Category Archives: The Torturer’s Daughter

Idea Playgrounds and Twisty Journeys (A Tale of Two Series)

Since publishing the first book in the Catalyst series, I’ve noticed some interesting comparisons between this book and my previous series. Some people think this series already a lot better than the Internal Defense series. Some people, on the other hand, feel like the Internal Defense series had something that this book lacks. And some people don’t have a preference, but talk about how different the two series are—which confused me at first, because they both came out of my head, so how different could they be? But after thinking about it, I realized there are some pretty major differences between the two, not in style but in structure—and it makes perfect sense that some people would prefer one and some the other.

(If it spoils the magic for you to know what an author was thinking when they wrote a book, you may want to skip this post. The post also contains mild spoilers for the Internal Defense series.)

In the Internal Defense series, I was playing with ideas. That doesn’t mean I was trying to teach a lesson or get a point across; I was playing with ideas, which is different. It’s not about making the reader believe something; it’s about experimenting and having fun. Primarily, I was playing with the concept of how the same person (or place or group) can have contradictory identities that can coexist while also contradicting each other. Becca was an ordinary teenager and the leader of the resistance. Her mother was a loving mother and a ruthless torturer. The world itself was the ordinary world we live in, while also being thoroughly dystopian. I was also playing with the concept of other-ness and dehumanization, and the dissonance of how someone who is very human to you (Becca’s mother, or her first love) can also be other and someone who, because of their role (torturer, dissident), she would ordinarily see as less than human.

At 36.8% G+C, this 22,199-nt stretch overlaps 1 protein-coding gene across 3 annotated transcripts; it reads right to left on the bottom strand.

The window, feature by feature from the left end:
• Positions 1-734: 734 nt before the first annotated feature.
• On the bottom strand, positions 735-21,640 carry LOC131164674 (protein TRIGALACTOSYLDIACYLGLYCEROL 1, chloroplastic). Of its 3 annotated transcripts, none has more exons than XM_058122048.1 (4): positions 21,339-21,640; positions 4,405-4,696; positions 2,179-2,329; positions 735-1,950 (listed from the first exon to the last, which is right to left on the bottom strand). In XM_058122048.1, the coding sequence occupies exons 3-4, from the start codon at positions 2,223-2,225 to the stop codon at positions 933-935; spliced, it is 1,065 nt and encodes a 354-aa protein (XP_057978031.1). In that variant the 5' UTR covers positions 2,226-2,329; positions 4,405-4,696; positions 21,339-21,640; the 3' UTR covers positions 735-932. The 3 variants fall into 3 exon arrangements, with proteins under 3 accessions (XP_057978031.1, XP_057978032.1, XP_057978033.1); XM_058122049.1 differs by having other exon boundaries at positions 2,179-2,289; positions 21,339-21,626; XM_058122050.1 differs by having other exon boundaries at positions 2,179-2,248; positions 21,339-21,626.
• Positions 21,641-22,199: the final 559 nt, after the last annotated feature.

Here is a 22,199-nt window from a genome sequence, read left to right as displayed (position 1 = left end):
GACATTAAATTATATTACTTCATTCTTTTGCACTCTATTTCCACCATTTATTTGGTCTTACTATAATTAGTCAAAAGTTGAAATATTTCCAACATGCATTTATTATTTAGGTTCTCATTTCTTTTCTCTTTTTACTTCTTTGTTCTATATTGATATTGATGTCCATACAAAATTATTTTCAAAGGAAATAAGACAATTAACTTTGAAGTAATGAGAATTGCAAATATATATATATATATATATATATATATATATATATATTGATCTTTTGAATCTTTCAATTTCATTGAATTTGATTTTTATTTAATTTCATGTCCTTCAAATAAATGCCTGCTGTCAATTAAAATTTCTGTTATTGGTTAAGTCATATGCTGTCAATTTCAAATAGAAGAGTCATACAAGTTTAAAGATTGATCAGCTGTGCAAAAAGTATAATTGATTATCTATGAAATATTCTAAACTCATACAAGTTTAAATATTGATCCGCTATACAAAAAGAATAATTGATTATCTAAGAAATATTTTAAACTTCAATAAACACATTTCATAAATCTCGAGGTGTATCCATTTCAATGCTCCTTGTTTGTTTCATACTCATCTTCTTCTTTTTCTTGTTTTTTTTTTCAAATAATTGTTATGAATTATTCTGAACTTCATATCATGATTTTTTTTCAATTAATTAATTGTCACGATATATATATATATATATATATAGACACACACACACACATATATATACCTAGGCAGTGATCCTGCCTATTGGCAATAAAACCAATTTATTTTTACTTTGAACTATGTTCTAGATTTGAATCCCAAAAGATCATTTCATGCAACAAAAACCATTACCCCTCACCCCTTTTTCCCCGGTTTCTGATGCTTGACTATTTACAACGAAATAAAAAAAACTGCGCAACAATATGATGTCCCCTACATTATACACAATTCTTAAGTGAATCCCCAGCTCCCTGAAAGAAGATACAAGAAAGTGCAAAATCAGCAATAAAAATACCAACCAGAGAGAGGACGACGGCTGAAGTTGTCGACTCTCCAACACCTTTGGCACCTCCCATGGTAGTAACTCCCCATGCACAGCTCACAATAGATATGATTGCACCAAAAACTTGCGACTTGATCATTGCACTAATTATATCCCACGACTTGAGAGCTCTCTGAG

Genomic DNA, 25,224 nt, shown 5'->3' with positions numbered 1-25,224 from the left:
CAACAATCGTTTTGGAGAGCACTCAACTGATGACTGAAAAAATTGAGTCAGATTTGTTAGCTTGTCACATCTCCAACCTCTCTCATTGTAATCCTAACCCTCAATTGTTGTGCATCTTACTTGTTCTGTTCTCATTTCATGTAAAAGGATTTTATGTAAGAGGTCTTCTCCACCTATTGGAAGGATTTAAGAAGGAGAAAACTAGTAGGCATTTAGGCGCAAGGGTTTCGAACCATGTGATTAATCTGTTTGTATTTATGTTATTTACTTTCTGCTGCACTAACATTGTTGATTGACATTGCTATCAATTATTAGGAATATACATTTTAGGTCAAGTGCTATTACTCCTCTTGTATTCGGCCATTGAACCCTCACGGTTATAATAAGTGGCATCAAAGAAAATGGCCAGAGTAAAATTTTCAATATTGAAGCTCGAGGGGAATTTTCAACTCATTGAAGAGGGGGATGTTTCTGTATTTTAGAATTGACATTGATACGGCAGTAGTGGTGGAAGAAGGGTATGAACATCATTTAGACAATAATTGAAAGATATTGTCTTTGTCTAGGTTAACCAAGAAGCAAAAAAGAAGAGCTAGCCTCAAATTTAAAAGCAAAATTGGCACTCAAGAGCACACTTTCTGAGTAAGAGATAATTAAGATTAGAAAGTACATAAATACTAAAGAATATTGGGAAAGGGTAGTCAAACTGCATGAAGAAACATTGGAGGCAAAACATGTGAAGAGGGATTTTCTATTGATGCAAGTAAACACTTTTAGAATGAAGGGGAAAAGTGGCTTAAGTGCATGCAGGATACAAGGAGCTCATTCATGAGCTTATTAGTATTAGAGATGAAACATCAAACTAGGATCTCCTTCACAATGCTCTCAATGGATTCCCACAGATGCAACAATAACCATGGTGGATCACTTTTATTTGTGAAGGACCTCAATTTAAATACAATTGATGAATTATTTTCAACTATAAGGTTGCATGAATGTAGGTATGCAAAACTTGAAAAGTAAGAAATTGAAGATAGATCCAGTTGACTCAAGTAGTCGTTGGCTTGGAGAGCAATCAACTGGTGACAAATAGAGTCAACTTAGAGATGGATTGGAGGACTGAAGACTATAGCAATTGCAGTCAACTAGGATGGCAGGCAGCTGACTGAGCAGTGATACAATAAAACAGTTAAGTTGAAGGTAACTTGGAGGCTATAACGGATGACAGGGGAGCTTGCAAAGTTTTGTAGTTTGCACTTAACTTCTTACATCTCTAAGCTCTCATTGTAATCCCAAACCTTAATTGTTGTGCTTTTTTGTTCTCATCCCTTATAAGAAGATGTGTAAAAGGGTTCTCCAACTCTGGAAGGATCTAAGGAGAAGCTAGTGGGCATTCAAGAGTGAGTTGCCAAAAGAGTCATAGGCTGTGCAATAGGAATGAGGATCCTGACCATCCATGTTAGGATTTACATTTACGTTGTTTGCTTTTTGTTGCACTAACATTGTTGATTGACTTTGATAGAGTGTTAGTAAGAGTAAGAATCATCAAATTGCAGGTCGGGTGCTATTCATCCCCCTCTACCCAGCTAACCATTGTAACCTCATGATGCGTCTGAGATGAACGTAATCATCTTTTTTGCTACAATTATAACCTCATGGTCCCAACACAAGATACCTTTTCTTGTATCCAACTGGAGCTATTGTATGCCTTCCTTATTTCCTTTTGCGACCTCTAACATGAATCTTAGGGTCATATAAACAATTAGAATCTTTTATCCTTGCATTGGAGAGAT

All the concrete details in those books are there purely in service to the ideas. Most of what the supporting characters do is meant to highlight one aspect or another of their conflicting identities, or to make Becca confront her own roles and how they interact with each other. (Micah and Kara were exceptions, being fully realized characters in their own right, and I’m still not sure whether that was the right way to go.) Almost every detail of the world is there to express dissonance between its two aspects: to evoke a familiar detail from the real world, or a familiar totalitarian trope, or—preferably—both at once. It isn’t meant to be a real place; it’s meant to be an idea-playground.

The Catalyst series is different. Like the Internal Defense series, it began with the central premise (Internal Defense: a mother-daughter relationship where the mother is a torturer for a totalitarian regime; Catalyst: people making far-reaching small changes to the world in service of a divine plan they don’t fully understand). But where it led ended up being very different. The Catalyst concept, if done right, is inseparable from how the Catalysts affect the world. The concrete effects have to be important, not just the abstract concepts behind those effects. The premise has plenty of interesting ideas to play with—although that’s mostly going to happen in the second half of the series—but this world isn’t just an idea-playground, because for this series, with this premise, it can’t be. It’s a place in its own right. (Writing a world that just exists sounds like it should be easier than making every detail mean something, but it’s surprisingly a lot more difficult. I’m not a concrete thinker; figuring out, “What would express such-and-such concept?” is much easier for me than figuring out, “Given these circumstances, what would this place be?”)